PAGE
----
Shadowlands (1993)

I never cared about C.S.Lewis (played here by Anthony Hopkins with soft-edged charm); and, having been to the state-funded shrine to his memory in horrible Newtownwards, East Belfast, I like him less, although, like Jesus, he can’t really be blamed for what people made of him after his departure. But this romantic portrait of Oxbridge life, with its choirs and quads and sherry parties, along with the tragedy of his American wife Joy Davidman, played by Debra Winger, once again made me cry. Our first son had not long been born, he was very difficult, and my Cambridge days, the last time when I had theoretically been free, had not been like Lewis’s lovely medievalist idyll at all. Strong emotions and not simple ones. in 1956, Lewis published a memoir, Surprised by Joy, about his conversion to muscular Christianity. Davidman, Jewish, American and a former communist, edited it. But Lewis always maintained that the use of her name was a coincidence: ‘joy’ had been central to his thought for many years, as it is to mine. I think he protested too much.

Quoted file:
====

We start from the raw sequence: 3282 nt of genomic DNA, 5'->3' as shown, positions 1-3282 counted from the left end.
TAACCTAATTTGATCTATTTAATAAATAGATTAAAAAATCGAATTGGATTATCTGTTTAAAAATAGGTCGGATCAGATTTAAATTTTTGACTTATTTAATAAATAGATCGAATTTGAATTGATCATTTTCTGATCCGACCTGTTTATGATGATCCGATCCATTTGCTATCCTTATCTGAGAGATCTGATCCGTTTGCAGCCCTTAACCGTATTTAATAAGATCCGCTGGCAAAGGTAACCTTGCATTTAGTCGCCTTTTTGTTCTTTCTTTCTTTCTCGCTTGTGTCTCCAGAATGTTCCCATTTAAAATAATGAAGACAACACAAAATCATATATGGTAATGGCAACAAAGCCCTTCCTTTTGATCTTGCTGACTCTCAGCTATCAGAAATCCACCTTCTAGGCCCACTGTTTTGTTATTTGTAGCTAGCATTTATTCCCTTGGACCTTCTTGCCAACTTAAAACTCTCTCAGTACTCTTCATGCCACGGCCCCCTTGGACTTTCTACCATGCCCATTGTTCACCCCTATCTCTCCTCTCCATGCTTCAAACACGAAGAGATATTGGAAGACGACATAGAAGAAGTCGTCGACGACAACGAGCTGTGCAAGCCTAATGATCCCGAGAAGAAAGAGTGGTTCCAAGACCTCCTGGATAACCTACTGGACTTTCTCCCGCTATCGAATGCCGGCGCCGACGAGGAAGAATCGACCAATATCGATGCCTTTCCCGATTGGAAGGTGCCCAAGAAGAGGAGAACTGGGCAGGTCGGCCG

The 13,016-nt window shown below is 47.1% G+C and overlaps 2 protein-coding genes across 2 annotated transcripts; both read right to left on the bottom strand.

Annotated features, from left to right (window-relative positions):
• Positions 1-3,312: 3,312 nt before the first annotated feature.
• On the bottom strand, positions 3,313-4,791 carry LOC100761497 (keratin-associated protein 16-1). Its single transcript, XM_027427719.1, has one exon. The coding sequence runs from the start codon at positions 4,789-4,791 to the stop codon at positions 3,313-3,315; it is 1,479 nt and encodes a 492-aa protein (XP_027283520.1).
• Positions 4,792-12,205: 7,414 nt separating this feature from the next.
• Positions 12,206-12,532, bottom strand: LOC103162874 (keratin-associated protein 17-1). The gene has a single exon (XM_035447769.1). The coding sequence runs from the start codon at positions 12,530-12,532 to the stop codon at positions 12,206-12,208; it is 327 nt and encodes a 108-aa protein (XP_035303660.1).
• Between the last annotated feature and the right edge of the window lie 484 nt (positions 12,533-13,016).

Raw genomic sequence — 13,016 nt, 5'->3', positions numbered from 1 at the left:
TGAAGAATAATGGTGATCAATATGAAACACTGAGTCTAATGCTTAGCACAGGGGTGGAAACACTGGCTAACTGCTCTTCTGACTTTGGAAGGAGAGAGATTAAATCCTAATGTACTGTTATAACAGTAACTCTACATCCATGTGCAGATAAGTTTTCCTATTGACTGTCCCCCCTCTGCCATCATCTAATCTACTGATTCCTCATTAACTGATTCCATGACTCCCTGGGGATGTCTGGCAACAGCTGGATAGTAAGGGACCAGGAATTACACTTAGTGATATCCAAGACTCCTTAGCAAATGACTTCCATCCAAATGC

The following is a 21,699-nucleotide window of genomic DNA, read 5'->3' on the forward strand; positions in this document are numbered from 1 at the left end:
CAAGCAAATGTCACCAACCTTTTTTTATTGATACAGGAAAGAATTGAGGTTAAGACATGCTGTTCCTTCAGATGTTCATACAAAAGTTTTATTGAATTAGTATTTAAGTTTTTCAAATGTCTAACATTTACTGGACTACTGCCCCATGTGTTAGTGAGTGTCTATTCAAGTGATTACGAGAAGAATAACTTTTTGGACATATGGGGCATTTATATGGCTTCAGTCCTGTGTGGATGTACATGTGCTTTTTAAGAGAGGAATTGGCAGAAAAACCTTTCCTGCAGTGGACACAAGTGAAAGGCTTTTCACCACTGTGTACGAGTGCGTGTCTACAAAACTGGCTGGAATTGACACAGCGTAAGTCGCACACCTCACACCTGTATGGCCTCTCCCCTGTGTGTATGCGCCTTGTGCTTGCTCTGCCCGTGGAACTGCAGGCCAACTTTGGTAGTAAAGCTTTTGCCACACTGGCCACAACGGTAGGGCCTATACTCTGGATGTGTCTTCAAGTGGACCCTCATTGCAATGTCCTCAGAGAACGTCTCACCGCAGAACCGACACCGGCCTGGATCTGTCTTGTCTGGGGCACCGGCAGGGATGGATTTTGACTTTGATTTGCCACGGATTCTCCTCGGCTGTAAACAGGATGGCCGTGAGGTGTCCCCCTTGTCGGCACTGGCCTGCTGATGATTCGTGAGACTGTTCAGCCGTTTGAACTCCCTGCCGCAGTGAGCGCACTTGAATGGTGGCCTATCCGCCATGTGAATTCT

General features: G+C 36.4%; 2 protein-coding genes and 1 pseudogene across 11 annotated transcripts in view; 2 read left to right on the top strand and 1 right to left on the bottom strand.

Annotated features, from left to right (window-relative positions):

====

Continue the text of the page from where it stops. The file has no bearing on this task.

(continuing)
Walkabout (1971)

Rotten Tomatoes calls this a ‘peculiar survival epic’. It certainly is that, but Nic Roeg’s film also speaks to me about ‘civilisation’ and its cruelties. For a long time, I rather wanted to be the aboriginal boy who saves Jenny Agutter, falls for her, and then goes to where all good warriors go, out in the Great Southern Land.

West Side Story (1961)

I adore this musical, the result of a series of cultural and economic clashes. No pearls without grit. I’ve written about it at absurd length on the main listings page. Bernstein, Sondheim, Robbins and a lot of anxious studio executives doing what executives do: except they were interested in bums on seats. No nostalgic trigger for my adoration, because I was only four: but the soundtrack was one of the dozen or so LPs my parents had in the cupboard of their valve radiogram.

Annie Hall (1977)

Woody Allen’s comedy was a revelation. It proved that it was possible to be cinematically clever and funny at the same time: the cameos, the breaking of the third wall, the fantasy sequences, the slices of Jewish life. Diane Keaton was utterly charming, free and defiant. At 20, I very much wanted one of those women in my life. Unfortunately, most of the women I knew wore dungarees and wanted to talk to me about Simone de Beauvoir before shaving their armpits and going off with a future Conservative cabinet minister. I don’t blame Simone, by the way. She’s great.

Day For Night (1973)